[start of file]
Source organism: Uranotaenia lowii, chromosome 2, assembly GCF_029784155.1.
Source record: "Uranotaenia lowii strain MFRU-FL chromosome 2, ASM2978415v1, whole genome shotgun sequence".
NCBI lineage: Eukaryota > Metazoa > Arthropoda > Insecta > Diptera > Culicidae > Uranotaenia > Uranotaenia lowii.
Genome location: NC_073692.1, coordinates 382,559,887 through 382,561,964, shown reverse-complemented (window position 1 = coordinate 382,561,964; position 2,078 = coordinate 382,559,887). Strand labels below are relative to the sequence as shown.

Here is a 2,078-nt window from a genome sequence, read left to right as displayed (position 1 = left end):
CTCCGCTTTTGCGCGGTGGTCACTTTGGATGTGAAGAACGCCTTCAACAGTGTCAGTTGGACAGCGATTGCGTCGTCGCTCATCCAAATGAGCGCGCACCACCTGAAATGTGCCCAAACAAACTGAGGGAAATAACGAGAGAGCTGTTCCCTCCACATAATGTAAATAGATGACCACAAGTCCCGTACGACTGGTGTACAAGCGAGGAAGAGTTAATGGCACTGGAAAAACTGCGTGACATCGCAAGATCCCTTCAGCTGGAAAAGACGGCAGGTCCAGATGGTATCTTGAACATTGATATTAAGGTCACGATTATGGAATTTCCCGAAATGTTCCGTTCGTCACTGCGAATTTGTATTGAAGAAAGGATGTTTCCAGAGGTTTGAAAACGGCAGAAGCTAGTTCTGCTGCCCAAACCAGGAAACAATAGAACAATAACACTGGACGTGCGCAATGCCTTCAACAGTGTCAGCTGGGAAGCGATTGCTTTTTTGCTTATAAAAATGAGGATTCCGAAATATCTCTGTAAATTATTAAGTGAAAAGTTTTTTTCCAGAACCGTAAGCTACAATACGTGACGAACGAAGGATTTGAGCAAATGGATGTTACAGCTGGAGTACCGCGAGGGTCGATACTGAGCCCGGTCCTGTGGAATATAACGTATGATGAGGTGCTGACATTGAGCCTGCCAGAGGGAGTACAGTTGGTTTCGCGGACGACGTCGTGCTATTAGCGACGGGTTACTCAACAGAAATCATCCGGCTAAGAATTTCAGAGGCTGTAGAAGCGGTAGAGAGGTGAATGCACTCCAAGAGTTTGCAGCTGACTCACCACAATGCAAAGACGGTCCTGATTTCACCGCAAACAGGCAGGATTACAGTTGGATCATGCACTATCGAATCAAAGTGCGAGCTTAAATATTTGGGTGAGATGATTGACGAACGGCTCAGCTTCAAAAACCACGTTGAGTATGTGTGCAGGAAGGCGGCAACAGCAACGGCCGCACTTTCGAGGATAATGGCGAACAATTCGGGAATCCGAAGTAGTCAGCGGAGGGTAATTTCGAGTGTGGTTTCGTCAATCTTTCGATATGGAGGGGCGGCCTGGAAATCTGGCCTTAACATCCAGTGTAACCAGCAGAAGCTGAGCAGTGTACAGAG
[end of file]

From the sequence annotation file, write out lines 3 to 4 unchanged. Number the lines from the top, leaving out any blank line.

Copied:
NCBI lineage: Eukaryota > Metazoa > Arthropoda > Insecta > Diptera > Culicidae > Uranotaenia > Uranotaenia lowii.
Genome location: NC_073692.1, coordinates 382,559,887 through 382,561,964, shown reverse-complemented (window position 1 = coordinate 382,561,964; position 2,078 = coordinate 382,559,887). Strand labels below are relative to the sequence as shown.